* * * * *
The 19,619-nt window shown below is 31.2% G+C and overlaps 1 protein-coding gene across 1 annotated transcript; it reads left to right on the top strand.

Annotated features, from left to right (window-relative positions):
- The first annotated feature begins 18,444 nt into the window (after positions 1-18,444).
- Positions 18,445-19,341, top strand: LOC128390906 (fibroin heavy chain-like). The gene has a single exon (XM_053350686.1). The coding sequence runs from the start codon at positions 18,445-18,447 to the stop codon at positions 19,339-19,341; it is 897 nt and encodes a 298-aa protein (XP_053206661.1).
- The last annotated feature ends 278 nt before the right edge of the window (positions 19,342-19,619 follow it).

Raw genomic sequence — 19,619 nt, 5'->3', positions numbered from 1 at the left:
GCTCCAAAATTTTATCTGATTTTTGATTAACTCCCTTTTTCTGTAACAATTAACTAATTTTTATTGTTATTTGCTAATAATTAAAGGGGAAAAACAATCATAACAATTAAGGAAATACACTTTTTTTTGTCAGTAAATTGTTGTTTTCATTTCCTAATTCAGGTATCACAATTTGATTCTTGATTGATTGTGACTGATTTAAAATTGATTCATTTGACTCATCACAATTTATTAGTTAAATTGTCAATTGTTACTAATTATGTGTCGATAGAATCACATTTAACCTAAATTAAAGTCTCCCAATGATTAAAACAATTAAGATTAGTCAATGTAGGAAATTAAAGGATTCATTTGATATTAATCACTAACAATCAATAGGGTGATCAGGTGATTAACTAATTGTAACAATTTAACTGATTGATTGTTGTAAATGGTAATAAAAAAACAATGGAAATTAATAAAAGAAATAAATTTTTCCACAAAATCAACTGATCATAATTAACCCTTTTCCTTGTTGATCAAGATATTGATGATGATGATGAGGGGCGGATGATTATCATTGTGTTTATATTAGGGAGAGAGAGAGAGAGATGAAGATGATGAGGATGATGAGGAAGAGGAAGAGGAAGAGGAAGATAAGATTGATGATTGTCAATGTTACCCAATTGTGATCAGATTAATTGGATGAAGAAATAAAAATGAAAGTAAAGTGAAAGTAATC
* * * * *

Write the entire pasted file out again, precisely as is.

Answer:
The 19,619-nt window shown below is 31.2% G+C and overlaps 1 protein-coding gene across 1 annotated transcript; it reads left to right on the top strand.

Annotated features, from left to right (window-relative positions):
- The first annotated feature begins 18,444 nt into the window (after positions 1-18,444).
- Positions 18,445-19,341, top strand: LOC128390906 (fibroin heavy chain-like). The gene has a single exon (XM_053350686.1). The coding sequence runs from the start codon at positions 18,445-18,447 to the stop codon at positions 19,339-19,341; it is 897 nt and encodes a 298-aa protein (XP_053206661.1).
- The last annotated feature ends 278 nt before the right edge of the window (positions 19,342-19,619 follow it).

Raw genomic sequence — 19,619 nt, 5'->3', positions numbered from 1 at the left:
GCTCCAAAATTTTATCTGATTTTTGATTAACTCCCTTTTTCTGTAACAATTAACTAATTTTTATTGTTATTTGCTAATAATTAAAGGGGAAAAACAATCATAACAATTAAGGAAATACACTTTTTTTTGTCAGTAAATTGTTGTTTTCATTTCCTAATTCAGGTATCACAATTTGATTCTTGATTGATTGTGACTGATTTAAAATTGATTCATTTGACTCATCACAATTTATTAGTTAAATTGTCAATTGTTACTAATTATGTGTCGATAGAATCACATTTAACCTAAATTAAAGTCTCCCAATGATTAAAACAATTAAGATTAGTCAATGTAGGAAATTAAAGGATTCATTTGATATTAATCACTAACAATCAATAGGGTGATCAGGTGATTAACTAATTGTAACAATTTAACTGATTGATTGTTGTAAATGGTAATAAAAAAACAATGGAAATTAATAAAAGAAATAAATTTTTCCACAAAATCAACTGATCATAATTAACCCTTTTCCTTGTTGATCAAGATATTGATGATGATGATGAGGGGCGGATGATTATCATTGTGTTTATATTAGGGAGAGAGAGAGAGAGATGAAGATGATGAGGATGATGAGGAAGAGGAAGAGGAAGAGGAAGATAAGATTGATGATTGTCAATGTTACCCAATTGTGATCAGATTAATTGGATGAAGAAATAAAAATGAAAGTAAAGTGAAAGTAATC